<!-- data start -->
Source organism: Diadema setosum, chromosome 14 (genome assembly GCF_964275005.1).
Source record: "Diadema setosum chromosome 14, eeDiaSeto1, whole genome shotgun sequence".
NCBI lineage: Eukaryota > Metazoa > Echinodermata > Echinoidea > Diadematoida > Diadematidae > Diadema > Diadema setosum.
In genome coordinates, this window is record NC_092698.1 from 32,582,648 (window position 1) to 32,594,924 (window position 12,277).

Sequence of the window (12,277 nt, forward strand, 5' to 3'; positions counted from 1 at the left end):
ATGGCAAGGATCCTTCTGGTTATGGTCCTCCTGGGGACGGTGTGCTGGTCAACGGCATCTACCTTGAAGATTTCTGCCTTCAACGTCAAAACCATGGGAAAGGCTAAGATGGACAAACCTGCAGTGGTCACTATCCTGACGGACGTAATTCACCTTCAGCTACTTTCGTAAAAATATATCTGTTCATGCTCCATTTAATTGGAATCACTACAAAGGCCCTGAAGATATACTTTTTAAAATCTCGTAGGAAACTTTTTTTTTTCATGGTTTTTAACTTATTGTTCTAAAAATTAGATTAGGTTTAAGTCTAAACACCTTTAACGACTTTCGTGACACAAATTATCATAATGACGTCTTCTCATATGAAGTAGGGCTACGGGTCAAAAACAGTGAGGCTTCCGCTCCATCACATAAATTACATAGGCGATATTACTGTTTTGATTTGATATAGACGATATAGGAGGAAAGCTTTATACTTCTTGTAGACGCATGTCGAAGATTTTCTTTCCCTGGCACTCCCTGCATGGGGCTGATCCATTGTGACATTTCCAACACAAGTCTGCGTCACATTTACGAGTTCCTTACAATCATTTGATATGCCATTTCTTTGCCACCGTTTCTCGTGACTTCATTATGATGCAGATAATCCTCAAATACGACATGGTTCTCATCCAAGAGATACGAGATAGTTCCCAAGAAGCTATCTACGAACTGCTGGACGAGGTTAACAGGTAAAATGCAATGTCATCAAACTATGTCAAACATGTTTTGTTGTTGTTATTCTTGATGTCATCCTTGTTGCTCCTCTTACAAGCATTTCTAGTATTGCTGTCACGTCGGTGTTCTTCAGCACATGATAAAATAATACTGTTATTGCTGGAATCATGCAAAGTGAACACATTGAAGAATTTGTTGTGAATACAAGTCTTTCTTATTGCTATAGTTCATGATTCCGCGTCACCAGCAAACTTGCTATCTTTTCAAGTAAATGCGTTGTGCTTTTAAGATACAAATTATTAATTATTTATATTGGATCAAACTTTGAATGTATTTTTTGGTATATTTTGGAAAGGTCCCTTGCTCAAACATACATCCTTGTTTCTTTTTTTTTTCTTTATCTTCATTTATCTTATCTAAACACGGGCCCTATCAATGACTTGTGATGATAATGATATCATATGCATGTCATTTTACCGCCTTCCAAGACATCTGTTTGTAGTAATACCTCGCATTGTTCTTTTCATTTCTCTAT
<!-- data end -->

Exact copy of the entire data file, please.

Source organism: Diadema setosum, chromosome 14 (genome assembly GCF_964275005.1).
Source record: "Diadema setosum chromosome 14, eeDiaSeto1, whole genome shotgun sequence".
NCBI lineage: Eukaryota > Metazoa > Echinodermata > Echinoidea > Diadematoida > Diadematidae > Diadema > Diadema setosum.
In genome coordinates, this window is record NC_092698.1 from 32,582,648 (window position 1) to 32,594,924 (window position 12,277).

Sequence of the window (12,277 nt, forward strand, 5' to 3'; positions counted from 1 at the left end):
ATGGCAAGGATCCTTCTGGTTATGGTCCTCCTGGGGACGGTGTGCTGGTCAACGGCATCTACCTTGAAGATTTCTGCCTTCAACGTCAAAACCATGGGAAAGGCTAAGATGGACAAACCTGCAGTGGTCACTATCCTGACGGACGTAATTCACCTTCAGCTACTTTCGTAAAAATATATCTGTTCATGCTCCATTTAATTGGAATCACTACAAAGGCCCTGAAGATATACTTTTTAAAATCTCGTAGGAAACTTTTTTTTTTCATGGTTTTTAACTTATTGTTCTAAAAATTAGATTAGGTTTAAGTCTAAACACCTTTAACGACTTTCGTGACACAAATTATCATAATGACGTCTTCTCATATGAAGTAGGGCTACGGGTCAAAAACAGTGAGGCTTCCGCTCCATCACATAAATTACATAGGCGATATTACTGTTTTGATTTGATATAGACGATATAGGAGGAAAGCTTTATACTTCTTGTAGACGCATGTCGAAGATTTTCTTTCCCTGGCACTCCCTGCATGGGGCTGATCCATTGTGACATTTCCAACACAAGTCTGCGTCACATTTACGAGTTCCTTACAATCATTTGATATGCCATTTCTTTGCCACCGTTTCTCGTGACTTCATTATGATGCAGATAATCCTCAAATACGACATGGTTCTCATCCAAGAGATACGAGATAGTTCCCAAGAAGCTATCTACGAACTGCTGGACGAGGTTAACAGGTAAAATGCAATGTCATCAAACTATGTCAAACATGTTTTGTTGTTGTTATTCTTGATGTCATCCTTGTTGCTCCTCTTACAAGCATTTCTAGTATTGCTGTCACGTCGGTGTTCTTCAGCACATGATAAAATAATACTGTTATTGCTGGAATCATGCAAAGTGAACACATTGAAGAATTTGTTGTGAATACAAGTCTTTCTTATTGCTATAGTTCATGATTCCGCGTCACCAGCAAACTTGCTATCTTTTCAAGTAAATGCGTTGTGCTTTTAAGATACAAATTATTAATTATTTATATTGGATCAAACTTTGAATGTATTTTTTGGTATATTTTGGAAAGGTCCCTTGCTCAAACATACATCCTTGTTTCTTTTTTTTTTCTTTATCTTCATTTATCTTATCTAAACACGGGCCCTATCAATGACTTGTGATGATAATGATATCATATGCATGTCATTTTACCGCCTTCCAAGACATCTGTTTGTAGTAATACCTCGCATTGTTCTTTTCATTTCTCTAT